The Pierce Brothers are fighting the social stigma of busking

The Pierce Brothers are fighting the social stigma of busking

Words by Zachary Snowdon Smith

Before they began their touring career in Europe and North America, twins Pat and Jack Pierce were airing their big sound in a St Kilda restaurant for small paychecks – $100 per night, or perhaps just a six-pack. It was New Zealand alternative group Bonjah, who found their first real success busking the streets of Melbourne, who recommended the fraternal duo take their playing offstage.

“Melbourne’s the best on Earth we’ve seen busking,” says Pat Pierce. “I can’t believe we hadn’t been doing it before then. Once we figured it out, it was like we’d stumbled onto a gold mine … It was like our music was tailor-made for busking, because it was loud, it was bombastic and it got people’s attention.”

Taking up busking was a commercial decision, says Jack Pierce. The two created a set-up with minimal overhead: a black-and-white A0 poster printed at Officeworks for 30 cents, plus a stack of CDs. In Bourke Street Mall, the brothers drew in passersby with flips and handstands, didgeridoo solos and covers of familiar folk tunes like Mumford & Sons’ ‘I Will Wait’. 

At the end of their first day in the mall, the brothers were shocked to find that they’d moved 66 CDs. Days spent busking meant that evening concerts were better-attended and, soon, Pierce Brothers were financing their first EP; 2014’s The Night Tree.

Trying to catch the attention of busy Bourke Steet pedestrians influenced the band toward a boisterous, performative style that served them well during their first overseas tours. Jack recalls an early gig at the Netherlands’ Lowlands Festival.

“We were really nervous,” he says. “We’d never played in Europe before. It was about 5,000 people in this tent – it was just packed. We were like, ‘What are we going to do?’, and Pat looked at me: ‘It’s just busking. This is just busking, except that we’re not interrupting their lunch this time.’”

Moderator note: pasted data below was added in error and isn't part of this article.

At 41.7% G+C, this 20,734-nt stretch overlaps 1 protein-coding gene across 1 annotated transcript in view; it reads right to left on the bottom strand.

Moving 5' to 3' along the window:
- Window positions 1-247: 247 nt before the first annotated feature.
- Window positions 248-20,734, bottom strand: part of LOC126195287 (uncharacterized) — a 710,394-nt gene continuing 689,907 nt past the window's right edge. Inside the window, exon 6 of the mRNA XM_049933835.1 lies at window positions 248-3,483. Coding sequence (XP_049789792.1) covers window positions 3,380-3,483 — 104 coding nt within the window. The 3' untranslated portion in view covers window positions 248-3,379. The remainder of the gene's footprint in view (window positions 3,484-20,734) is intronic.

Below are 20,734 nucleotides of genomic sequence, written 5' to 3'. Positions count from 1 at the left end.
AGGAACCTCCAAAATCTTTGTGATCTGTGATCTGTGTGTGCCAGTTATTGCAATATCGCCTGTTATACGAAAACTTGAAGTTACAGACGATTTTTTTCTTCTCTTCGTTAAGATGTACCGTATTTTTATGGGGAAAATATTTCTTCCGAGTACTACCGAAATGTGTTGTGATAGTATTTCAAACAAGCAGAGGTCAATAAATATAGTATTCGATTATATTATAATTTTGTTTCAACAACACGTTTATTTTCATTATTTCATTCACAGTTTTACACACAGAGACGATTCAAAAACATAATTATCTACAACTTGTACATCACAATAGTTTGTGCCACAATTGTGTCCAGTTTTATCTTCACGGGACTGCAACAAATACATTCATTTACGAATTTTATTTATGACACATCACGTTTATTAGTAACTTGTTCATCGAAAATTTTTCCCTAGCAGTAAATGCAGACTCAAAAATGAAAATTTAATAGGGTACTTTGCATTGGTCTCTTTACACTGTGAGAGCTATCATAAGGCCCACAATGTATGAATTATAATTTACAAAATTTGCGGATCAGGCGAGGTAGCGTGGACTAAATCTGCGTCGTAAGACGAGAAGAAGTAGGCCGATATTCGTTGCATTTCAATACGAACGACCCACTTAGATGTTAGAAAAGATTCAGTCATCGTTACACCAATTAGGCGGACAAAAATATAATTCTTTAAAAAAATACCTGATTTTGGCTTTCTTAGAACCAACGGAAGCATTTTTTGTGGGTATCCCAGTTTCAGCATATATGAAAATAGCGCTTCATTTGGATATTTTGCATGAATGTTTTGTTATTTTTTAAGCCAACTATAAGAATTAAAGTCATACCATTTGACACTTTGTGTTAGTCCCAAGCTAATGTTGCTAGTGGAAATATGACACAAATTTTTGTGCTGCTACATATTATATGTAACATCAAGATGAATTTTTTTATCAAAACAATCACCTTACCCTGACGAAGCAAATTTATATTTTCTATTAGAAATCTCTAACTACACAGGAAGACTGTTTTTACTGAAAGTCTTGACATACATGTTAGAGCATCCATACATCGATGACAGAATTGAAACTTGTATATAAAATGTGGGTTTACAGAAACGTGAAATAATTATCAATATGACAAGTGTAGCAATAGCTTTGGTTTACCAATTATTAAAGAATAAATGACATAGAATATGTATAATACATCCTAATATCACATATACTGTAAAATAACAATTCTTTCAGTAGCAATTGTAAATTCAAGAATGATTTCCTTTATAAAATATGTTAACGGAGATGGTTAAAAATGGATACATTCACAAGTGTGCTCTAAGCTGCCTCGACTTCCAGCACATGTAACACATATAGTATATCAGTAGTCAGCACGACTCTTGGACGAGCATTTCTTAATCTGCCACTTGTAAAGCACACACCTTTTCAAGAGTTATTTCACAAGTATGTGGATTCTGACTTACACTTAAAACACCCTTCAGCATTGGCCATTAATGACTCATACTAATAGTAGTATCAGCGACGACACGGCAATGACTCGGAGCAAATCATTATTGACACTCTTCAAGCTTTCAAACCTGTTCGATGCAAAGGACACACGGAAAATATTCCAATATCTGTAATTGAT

Melbourne has slowly built itself a reputation as Australia’s creative capital, which the brothers attribute in part to the city’s liberal policies toward buskers. 

The city’s busking community is relatively well-organised, with weekly meetings to parcel out the sidewalk, as opposed to thelaissez-faireapproach seen in other cities. Jack Pierce remembers the hour-long queues to busk in Galway, Ireland, where buskers get space on a first come, first served basis.

However there is always a fight and point of resistance. F or Melbourne to keep its crown, the brothers say city lawmakers must keep a supportive attitude toward the busking community. 

“Getting rid of busking – while we’re at it, let’s just paint over Hosier Lane,” says Pat Pierce. “It’s culture. It’s music. It’s the beat of the city. It’s such an important part of what makes Melbourne this cool, culturally rich, beautiful tapestry of a city … No matter what, there’s going to be something interesting there to watch. The creativity of how [buskers] can get a big sound to come out of a little battery and a tiny speaker – that’s, in its purest form, what music is.”

Pat Pierce takes a dim view of people who regard buskers as a nuisance.

“For a music city, I don’t know why people aren’t embracing that more,” he says. “It’s the same reason people move in next to the world’s most famous music venue, the Sydney Opera House, and then complain about the noise.”

Open mic nights can’t be the only way for musicians starting out to get their foot in the door, say the Pierce Brothers: busking has to be recognised as an effective way to take the first step into a career.

“If you’re a young muso, just get out there,” says Pat Pierce. “There’s nothing to lose. At its very worst, it’s rehearsal for a day. There’s all sorts of things that can come out of it.”